Secondly, Facebook said it would be considering not just the number of likes that posts receive in determining their placement, but when people choose to like, comment and share. If a lot of people are interacting with a post right after it was posted, but the activity drops off a few hours later, “this suggests the post was most interesting at the time it was posted,” Facebook said. As a result, that post would get promoted higher early on and less later.
The glasses can connect to Android smartphones via Bluetooth and project green monochrome text or basic graphics across a field within the lenses.
Sony said it will begin sales of the eyewear to developers by March 31, the end of its fiscal year. They will be sold in Japan, the U.S. and some European countries.
The Developer Preview SDK includes an emulator, tutorials, sample code and design guidelines to make the most of the device’s hardware and sensors including an accelerometer, gyroscope and brightness sensor.
The glasses, which weigh 77 grams, are more than 85 percent transparent and include a camera that can shoot 3-megapixel images and VGA video.
Sony has emphasized that the glasses project images to a user’s natural line of sight, which differs from the Google Glass display set in a corner.
“Sony’s competitive edge lies in our achievement of a thin lens with high transparency thanks to our unique holographic light guide plate technology, which enables us to provide a bright field of vision,” a Sony spokeswoman wrote in an email.
“Furthermore, the screen size is large, and images and text are displayed from the front for both eyes (not only one eye) to facilitate easier viewing and prevent eye fatigue.”
The price for the glasses as well as availability of a consumer version are still to be decided, she added.
Bulky prototype versions of the glasses were shown at the IFA and CES electronics shows earlier this year.
Potential applications include displaying cooking instructions for chefs, running time for joggers and messages from friends.
Augmented reality-style functions are also possible, such as displaying information when a user looks at a certain bottle of wine, facial recognition or navigation information in an unfamiliar city.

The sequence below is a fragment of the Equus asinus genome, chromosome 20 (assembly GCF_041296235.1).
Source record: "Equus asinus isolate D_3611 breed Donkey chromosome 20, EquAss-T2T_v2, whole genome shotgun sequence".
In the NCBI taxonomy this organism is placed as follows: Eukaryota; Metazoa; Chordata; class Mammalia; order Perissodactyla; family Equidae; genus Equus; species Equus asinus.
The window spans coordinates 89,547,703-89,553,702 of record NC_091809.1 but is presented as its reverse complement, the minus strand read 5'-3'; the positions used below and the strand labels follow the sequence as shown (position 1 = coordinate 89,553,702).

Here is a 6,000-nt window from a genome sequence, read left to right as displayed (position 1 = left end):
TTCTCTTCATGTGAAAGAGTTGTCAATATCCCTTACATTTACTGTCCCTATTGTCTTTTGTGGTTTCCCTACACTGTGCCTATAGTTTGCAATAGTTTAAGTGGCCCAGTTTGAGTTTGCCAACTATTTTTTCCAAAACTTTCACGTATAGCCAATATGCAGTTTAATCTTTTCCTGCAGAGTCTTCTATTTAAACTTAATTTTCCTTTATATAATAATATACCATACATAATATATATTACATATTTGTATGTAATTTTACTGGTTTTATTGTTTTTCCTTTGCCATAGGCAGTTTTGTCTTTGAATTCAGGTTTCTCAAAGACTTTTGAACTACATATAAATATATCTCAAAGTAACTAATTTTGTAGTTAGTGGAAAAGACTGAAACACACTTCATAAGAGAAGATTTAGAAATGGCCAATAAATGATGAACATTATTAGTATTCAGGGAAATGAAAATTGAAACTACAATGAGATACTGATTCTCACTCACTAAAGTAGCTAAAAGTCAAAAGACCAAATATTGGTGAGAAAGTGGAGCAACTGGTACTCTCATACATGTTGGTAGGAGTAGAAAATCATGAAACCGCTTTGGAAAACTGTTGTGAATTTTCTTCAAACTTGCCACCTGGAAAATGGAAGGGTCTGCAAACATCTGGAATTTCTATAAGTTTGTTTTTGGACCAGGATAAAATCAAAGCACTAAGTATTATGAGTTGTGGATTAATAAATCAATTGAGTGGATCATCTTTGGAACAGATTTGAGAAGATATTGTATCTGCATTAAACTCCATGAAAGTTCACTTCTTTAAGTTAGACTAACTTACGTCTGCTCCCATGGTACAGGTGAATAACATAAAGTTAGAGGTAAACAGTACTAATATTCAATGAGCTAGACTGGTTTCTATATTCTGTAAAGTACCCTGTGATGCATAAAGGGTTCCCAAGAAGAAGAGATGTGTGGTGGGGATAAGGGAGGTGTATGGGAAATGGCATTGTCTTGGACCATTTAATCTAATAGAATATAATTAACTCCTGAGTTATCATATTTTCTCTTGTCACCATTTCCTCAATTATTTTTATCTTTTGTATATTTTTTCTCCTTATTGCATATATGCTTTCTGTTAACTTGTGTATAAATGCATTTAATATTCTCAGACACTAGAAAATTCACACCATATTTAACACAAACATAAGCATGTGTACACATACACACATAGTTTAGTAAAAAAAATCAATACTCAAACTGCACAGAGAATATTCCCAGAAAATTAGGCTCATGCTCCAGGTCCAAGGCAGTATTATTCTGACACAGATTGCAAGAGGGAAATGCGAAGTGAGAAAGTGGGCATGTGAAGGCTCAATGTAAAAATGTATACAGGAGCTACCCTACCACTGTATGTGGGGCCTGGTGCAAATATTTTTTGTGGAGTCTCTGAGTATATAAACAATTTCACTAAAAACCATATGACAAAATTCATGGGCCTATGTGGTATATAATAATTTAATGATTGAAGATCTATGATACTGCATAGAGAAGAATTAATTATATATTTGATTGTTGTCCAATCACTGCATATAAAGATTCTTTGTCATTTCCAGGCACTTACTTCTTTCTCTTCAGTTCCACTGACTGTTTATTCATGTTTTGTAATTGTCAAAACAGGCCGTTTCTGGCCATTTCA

French budget-conscious telecom operator Iliad has set a mid-October deadline to decide whether to improve its bid for T-Mobile US or walk away as it faces resistance from seller Deutsche Telekom, several people familiar with the situation said.
Deutsche Telekom, which owns 66 percent of the fourth-largest U.S. carrier, has doubts that Iliad will be able to improve the U.S. business since the French startup has no track record in the country, a source close to the German company’s management said.
Under the deal structure proposed by Iliad, Deutsche Telekom would have to keep a stake in the combined company.
Iliad is currently in talks with several U.S. banks to help it finance a possible improved bid for T-Mobile US alongside existing lenders HSBC and BNP Paribas, the people familiar with the situation said, after a $33 per share offer for 56.6 percent of T-Mobile US was rejected by Deutsche Telekom.
Chief Financial Officer Thomas Reynaud said Iliad’s key leverage ratio would not surpass 4.5 times net debt to earnings before interest, tax, depreciation and amortization (EBITDA). He also said that Iliad would limit any capital increase to fund the T-Mobile bid to 2 billion euros ($2.57 billion).
Iliad is also seeking to team up with private equity funds including KKR to raise about $5-6.5 billion, the sources, who could not be named because the talks are private, said.
T-Mobile US, Iliad and KKR declined to comment. Deutsche Telekom could not be reached immediately for comment.
Iliad’s management team has now finished road shows to meet U.S. investors and is waiting to hear back from potential investors, the sources said.
Depending on how positive the feedback is from private equity investors, the French firm could be able to table an improved bid in the second week of October, two of the sources said.
Iliad could offer between $35 and $40 per share for a stake in T-Mobile of between 60 percent and 90 percent, depending on the appetite of private equity funds and lenders for the deal, two other sources said.
The FTC had earlier on Tuesday lodged a complaint against the service that connects people with local businesses, stating that it had violated a number of rules, including the Children’s Online Privacy Protection Act.
Before 2009, users could only register through the website, where Yelp had a screening mechanism to prohibit users under the age of 13 from registering. However, in 2009, Yelp introduced a registration feature in its app, allowing users to register for new accounts through the application but failed to implement a working age-screen mechanism in the feature, according to the FTC complaint in the U.S. District Court for the Northern District of California.
As a result, both the iOS and Android versions of the app accepted registrations and collected information from users who entered dates of birth indicating that they were underaged, the complaint added. This went on until April 2013.
Yelp said in a blog post earlier this week that it had reached a settlement with the FTC regarding the bug in the mobile registration process that failed to disallow registrations from individuals under 13. Birth dates on Yelp are optional in the first place, so users are always free to register without one, it noted.